The value of exports fell $94 million - down 2.4% - to $3.8 billion in November 2012, compared with November 2011, data released by Statistics New Zealand showed.
This was despite a 60% increase in exports to China.
Exports to the USA rose 25% in November y-on-y.
Decreases for other countries resulted in total exports falling, compared with November 2011.
The value of imported goods has been flat at $4.5 billion for the month. Without one-off capital imports in November 2011, merchandise imports would have risen 5.9% and this would have been the largest increase since July 2012.
The trade balance for the November 2012 month was a trade deficit of $700 million, which was in line with market expectations according to ASB economists. The exchange rate showed no reaction at all to the news.
November month trade balances are typically deficits, and the current month deficit is equivalent to 18% of exports and that compares with an average deficit of 13% of exports over the previous five November months.
Seasonally adjusted exports increased 8.9% in November 2012, compared with October 2012. Milk powder, butter, and cheese led this increase. Seasonally adjusted imports rose 11% in November 2012.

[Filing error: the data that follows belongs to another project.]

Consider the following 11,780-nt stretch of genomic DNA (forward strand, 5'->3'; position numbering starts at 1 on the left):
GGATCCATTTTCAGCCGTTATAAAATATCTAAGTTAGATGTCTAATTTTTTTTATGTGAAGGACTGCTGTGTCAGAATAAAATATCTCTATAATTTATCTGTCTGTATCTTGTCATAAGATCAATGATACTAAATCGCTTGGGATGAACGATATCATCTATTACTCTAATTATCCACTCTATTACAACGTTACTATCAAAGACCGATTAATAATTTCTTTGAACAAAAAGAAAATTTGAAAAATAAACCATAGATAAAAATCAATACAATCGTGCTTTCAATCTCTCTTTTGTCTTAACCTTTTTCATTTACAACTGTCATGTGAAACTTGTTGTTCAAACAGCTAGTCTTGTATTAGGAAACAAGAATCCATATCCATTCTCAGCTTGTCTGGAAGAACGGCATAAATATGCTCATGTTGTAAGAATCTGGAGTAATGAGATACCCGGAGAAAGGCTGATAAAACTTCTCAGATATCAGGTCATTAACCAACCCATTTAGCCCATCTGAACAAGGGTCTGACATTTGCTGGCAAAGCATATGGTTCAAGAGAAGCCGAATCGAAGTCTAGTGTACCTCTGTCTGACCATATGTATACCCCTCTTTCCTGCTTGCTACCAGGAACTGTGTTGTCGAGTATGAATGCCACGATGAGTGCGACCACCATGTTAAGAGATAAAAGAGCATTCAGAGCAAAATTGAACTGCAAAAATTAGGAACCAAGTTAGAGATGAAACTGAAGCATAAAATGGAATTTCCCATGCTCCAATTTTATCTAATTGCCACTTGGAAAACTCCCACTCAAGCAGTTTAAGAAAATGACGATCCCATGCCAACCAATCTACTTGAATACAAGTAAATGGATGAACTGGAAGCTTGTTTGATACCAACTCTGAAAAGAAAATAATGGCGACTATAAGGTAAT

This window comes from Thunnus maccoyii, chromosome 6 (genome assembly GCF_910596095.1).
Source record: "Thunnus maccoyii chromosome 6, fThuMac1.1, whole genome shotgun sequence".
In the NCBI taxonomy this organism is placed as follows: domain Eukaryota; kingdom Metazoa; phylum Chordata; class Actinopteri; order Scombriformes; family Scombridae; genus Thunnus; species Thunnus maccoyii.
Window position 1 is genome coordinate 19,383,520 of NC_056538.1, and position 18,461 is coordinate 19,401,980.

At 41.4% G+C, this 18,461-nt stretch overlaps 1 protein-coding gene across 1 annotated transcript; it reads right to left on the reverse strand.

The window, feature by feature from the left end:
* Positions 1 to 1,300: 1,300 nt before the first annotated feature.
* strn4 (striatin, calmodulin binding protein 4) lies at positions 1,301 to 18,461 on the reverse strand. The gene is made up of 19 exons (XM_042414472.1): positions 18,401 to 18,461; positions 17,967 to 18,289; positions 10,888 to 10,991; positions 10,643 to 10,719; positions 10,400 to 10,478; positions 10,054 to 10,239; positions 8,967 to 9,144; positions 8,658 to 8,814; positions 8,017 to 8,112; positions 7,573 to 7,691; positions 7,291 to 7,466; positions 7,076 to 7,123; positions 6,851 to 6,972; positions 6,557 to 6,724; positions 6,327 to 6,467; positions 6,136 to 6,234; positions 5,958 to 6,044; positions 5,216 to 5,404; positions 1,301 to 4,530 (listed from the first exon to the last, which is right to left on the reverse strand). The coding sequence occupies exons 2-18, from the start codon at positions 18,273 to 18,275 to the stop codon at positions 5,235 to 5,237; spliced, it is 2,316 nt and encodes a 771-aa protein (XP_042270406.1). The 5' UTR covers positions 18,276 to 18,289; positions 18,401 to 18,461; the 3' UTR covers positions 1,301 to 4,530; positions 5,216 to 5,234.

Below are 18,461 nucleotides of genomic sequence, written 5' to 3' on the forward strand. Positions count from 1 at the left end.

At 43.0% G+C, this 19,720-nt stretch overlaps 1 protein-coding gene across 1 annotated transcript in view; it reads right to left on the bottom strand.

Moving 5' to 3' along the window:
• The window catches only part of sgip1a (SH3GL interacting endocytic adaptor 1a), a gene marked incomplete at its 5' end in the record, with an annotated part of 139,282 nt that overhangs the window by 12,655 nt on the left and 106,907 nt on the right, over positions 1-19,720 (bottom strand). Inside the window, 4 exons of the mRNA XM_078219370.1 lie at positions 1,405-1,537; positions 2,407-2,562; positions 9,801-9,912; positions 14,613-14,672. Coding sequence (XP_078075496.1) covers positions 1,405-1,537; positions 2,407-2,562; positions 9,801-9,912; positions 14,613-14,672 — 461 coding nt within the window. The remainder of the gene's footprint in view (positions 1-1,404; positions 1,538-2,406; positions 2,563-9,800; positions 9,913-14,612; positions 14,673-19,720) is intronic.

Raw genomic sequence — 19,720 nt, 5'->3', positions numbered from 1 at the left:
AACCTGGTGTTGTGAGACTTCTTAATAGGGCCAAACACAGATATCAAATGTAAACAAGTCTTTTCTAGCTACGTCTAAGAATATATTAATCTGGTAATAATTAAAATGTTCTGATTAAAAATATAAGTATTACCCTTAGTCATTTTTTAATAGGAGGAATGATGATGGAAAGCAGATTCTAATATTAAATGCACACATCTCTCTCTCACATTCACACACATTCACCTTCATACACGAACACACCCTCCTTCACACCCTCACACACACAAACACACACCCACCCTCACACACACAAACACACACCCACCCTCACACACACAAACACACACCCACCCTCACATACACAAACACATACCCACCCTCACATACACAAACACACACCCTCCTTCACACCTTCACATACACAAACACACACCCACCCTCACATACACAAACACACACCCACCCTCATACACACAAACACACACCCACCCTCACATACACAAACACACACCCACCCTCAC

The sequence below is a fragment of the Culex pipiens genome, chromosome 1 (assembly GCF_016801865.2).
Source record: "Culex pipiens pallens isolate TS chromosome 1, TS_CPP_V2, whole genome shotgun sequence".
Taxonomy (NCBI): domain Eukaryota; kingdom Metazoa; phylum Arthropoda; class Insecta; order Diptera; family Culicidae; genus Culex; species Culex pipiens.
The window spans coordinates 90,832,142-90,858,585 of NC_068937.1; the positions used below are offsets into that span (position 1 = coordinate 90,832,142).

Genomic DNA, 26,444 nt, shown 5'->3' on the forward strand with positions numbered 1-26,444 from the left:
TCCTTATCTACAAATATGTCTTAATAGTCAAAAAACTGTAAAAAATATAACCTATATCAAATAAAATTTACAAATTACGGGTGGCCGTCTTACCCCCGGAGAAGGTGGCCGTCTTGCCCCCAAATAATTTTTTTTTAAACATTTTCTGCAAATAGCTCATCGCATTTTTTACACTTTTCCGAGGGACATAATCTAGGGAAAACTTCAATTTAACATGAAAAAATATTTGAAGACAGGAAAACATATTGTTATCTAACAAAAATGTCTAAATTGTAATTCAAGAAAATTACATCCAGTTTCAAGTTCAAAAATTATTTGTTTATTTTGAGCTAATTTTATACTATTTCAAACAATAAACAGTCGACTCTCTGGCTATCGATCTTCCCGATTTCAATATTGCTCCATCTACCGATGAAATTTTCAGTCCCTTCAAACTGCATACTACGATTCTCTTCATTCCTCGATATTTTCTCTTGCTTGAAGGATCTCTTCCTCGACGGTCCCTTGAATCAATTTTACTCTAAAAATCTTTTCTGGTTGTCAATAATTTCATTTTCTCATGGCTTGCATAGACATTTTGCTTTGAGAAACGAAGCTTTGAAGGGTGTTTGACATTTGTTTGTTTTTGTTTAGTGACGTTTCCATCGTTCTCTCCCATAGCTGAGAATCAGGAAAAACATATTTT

The trend for exports appears to have been declining in recent months, and is 7.3% lower than its highest-ever peak of November 2011.
The trend for imports has shown little change in recent months, and is 4.8% lower than its record high of September 2008, Statistics NZ said.
Jane Turner, an economist at ASB made these comments on the data:
The monthly trade balance slipped into deficit for much of the second-half of 2012. The gradual pace of domestic recovery has resulted in a slight pick-up in imports.
Meanwhile, export receipts have declined as export commodity prices (particularly dairy prices) declined over the first half of 2012 from elevated levels. In addition, slowing demand from Australia and the US also appears to have impacted manufactured exports.
Looking ahead, we expect to see some improvement in export conditions over 2013 – with an improvement in meat and dairy prices (as a result of the US drought) and a recovery in demand from Australia and the US.
Nonetheless, conditions for exporters are likely to remain challenging, with the recovery in global demand likely to be only modest and the elevated NZD continuing as a headwind.